Viewers: in countries Watching now:
Learn how to use Word styles to help save time in creating consistent and well-designed documents. Author Mariann Siegert demonstrates how to create, apply, and modify styles, as well as how to format documents with styles. The course also covers generating tables of contents, building Quick Styles and style sets, and restricting styles in protected documents.
As we've seen, there are so many positive aspects that utilizing styles brings to the table--and there is yet another. You can use styles to navigate with these through your document using the Navigation pane and the Outline view. Let's take a look at the Navigation pane first. Go to View > Draft. Take a look at the styles that are in use in the Style area. You can see here that Heading 1, Heading 2, Heading 3, and even Heading 4 has been applied, but the entire document has been styled.
If you don't see the Style area, I showed how to turn this on in a previous movie. Now styles must be in place in order to use the Navigation feature. Let's check the check box next to Navigation pane, underneath Show, in the Ribbon. We found that we have editing changes underneath the ARTICLE II section 2.1, (a), (i). In order to find that in the Navigation pane, you simply go down, find ARTICLE 2, 2.1 (a), and you'll see an arrow that's pointing to the right.
If you click on the arrow, that will expand that section and you'll see (i). When you click on (i), it will take you to that section, and we can make our editing changes here. Let's say we need to find an instance of the word mediation that pertains to a certain topic. Just type in the word "Mediation" up here underneath of the Navigation pane, and it immediately highlights all of the instances within our document in the Navigation pane.
Hold your mouse over each highlighted section to see a snippet of partial text from that section. Click on the Mediation and Arbitration heading. Now notice that all instances in your document have been highlighted for you. You can also use the Navigation pane to rearrange your document quickly and easily. Let's say you want to move ARTICLE IV and all the subsequent sublevels above ARTICLE III. All you need to do is click and drag ARTICLE IV above ARTICLE III, and that's it--you're done.
The beauty of this is if you used automatic numbering throughout your document, your numbering changes automatically as well. You can even right-click on the Navigation pane at the top underneath of Show and choose Add to Quick Access Toolbar, and now it's available for your use right here at the top, underneath of the Quick Access tools. Using the Navigation pane makes getting around your document quick and easy and is often overlooked, even by veteran Word warriors.
The Navigation pane works best when you used in a document that has been well formatted with built-in or defined heading styles, or documents that you styles with outline-level paragraph formatting. Let's go ahead and close the Navigation pane, and you can close it by clicking on the plus sign up here at the top or click on the Close button located at the top of the Navigation pane. Next let's take a look at the Outline view. Click on OUTLINE and you'll get an Outline toolbar at the top here. And if you scroll around your document, you'll see that you are definitely in Outline view.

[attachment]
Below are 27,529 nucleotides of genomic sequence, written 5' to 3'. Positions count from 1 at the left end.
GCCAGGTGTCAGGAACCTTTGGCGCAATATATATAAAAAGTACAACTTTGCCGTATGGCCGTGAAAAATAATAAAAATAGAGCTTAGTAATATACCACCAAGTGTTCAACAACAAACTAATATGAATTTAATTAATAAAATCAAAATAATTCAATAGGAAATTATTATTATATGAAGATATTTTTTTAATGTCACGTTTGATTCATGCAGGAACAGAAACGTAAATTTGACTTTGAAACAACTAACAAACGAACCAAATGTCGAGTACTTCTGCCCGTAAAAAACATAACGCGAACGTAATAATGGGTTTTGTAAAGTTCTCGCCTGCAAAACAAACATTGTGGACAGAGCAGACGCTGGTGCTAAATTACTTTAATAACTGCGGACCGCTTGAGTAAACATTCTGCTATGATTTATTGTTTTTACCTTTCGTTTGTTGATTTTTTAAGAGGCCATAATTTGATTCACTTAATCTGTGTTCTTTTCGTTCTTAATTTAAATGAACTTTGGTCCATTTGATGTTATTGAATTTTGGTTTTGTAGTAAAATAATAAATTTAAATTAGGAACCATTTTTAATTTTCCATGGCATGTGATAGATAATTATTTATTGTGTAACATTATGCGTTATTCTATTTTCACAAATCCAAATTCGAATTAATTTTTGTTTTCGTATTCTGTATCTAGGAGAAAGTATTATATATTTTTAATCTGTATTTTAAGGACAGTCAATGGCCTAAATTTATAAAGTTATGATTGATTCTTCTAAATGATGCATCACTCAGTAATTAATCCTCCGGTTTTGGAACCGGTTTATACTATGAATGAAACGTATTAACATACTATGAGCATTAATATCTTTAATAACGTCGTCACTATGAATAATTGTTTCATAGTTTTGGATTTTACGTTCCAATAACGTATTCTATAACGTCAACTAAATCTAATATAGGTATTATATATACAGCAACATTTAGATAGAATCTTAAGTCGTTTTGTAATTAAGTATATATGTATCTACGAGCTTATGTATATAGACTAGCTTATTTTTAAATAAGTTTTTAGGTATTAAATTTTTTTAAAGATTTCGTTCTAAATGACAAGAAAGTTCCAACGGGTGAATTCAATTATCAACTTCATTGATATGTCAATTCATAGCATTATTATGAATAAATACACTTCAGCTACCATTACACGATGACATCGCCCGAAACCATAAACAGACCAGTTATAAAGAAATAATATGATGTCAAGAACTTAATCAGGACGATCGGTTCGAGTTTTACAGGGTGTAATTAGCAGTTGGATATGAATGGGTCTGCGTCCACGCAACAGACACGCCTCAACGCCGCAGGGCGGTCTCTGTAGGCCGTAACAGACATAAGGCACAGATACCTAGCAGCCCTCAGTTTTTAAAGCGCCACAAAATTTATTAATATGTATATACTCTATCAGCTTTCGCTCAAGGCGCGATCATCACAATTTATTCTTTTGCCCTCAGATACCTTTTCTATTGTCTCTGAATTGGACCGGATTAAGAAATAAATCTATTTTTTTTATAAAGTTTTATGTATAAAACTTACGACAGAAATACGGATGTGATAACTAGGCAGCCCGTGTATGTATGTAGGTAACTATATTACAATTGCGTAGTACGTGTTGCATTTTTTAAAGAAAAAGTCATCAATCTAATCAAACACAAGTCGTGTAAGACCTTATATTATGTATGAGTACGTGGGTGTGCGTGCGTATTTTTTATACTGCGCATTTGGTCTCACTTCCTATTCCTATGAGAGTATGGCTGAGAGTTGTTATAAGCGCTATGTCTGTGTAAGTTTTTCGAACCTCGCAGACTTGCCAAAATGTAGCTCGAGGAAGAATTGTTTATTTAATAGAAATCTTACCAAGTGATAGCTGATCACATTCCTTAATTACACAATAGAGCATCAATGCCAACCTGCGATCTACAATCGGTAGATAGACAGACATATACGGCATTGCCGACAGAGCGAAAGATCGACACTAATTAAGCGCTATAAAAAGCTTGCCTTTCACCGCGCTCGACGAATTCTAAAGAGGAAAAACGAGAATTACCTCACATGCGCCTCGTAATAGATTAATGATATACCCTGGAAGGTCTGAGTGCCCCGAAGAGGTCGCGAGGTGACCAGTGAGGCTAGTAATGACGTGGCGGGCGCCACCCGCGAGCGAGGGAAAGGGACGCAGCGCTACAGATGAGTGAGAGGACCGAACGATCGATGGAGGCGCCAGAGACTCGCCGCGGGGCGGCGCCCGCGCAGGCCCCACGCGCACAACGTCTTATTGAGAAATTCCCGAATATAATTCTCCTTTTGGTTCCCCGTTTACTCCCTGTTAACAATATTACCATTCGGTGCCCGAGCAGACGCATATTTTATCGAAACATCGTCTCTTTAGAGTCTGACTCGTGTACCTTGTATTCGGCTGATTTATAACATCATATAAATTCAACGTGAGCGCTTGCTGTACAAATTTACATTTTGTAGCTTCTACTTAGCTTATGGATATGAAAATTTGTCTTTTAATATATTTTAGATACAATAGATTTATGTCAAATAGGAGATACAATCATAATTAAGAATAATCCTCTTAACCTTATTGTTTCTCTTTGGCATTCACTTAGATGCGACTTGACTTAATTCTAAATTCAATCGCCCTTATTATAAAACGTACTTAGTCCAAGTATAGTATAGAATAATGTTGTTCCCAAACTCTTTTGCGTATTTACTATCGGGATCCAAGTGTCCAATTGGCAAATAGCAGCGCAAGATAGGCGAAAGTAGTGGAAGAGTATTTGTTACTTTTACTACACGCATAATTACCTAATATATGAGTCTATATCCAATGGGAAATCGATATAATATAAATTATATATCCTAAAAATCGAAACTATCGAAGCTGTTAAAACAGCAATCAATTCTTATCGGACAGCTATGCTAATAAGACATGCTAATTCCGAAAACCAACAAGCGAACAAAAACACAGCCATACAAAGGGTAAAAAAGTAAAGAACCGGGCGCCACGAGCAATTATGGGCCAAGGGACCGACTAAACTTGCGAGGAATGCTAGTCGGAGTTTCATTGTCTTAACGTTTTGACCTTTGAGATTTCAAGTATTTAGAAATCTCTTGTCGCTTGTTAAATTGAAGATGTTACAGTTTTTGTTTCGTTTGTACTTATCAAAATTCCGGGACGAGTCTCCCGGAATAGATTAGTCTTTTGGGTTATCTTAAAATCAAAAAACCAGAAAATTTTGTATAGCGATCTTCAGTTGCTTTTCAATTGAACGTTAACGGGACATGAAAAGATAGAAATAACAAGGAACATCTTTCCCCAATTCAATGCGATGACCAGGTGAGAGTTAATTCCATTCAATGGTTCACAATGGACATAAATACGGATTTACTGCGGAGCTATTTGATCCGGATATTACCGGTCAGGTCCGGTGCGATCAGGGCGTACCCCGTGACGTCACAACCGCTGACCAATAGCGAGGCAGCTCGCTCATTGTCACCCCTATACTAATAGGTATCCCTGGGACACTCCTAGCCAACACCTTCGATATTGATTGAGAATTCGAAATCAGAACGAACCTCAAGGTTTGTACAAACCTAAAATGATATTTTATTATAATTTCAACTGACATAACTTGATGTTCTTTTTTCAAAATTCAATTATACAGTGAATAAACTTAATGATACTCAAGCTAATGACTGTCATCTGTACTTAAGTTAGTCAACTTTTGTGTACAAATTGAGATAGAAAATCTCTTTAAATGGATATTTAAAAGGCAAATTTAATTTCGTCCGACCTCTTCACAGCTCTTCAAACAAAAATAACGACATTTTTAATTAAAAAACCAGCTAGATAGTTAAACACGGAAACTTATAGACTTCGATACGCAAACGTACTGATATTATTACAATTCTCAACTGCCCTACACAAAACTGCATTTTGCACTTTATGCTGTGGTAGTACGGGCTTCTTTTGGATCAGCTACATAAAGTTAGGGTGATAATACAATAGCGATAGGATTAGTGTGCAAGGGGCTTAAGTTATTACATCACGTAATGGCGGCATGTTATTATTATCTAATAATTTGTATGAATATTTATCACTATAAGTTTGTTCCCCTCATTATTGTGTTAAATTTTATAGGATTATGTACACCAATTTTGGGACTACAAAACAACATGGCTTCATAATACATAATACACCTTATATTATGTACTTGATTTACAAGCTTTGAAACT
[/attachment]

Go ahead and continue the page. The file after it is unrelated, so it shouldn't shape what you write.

The Outline view is the only other view that you can view the Style area other than the Draft, which we were just done. Let's say that we only want to show one level, Level 1. Go up here underneath of Show Level where it says All Levels, click on the down arrow, and select Level 1. If I only want to see the first two Levels, I can click on the down arrow, click on Level 2, and there it is; the first three levels click on the down arrow Level 3; and remember we actually had four levels in this particular document, so I can click on the down arrow and see all four levels.
Click on ARTICLE II. Now click on the Plus sign. This says Expand. And you'll see that nothing is really happening, because this is already expanded. But if I click on the minus sign for collapse, it collapses the entire level. If I click on the plus sign again for expand, it expands that level. Go up to ARTICLE I and select the (a) and (b) sections, and you can promote and demote these levels by clicking on these green arrows. Promote going to the left will make this 1.3.
If I click again, it makes it ARTICLE levels--so level ones. If I click on the right arrow, I'll demote it to a LEVEL II; if I click again it demotes to a LEVEL III; click once more and it's a LEVEL IV. I can also click and drag to move to a different place. So if I want to move this down underneath of ARTICLE II, for example, I've got this selected already--two different paragraphs--and I am going to click and drag, and move it down underneath of ARTICLE II. And now I can promote the levels or demote the levels as needed.
When you apply styles to your document, you'll get all kinds of fringe benefits, including navigation tools that make working in your document even faster. By utilizing the power or styles, you can even use a Navigation pane and the Outline view to move, modify, promote, and demote heading levels.
There are currently no FAQs about Word 2010: Styles in Depth.
Access exercise files from a button right under the course name.
Search within course videos and transcripts, and jump right to the results.
Remove icons showing you already watched videos if you want to start over.
Make the video wide, narrow, full-screen, or pop the player out of the page into its own window.
Click on text in the transcript to jump to that spot in the video. As the video plays, the relevant spot in the transcript will be highlighted.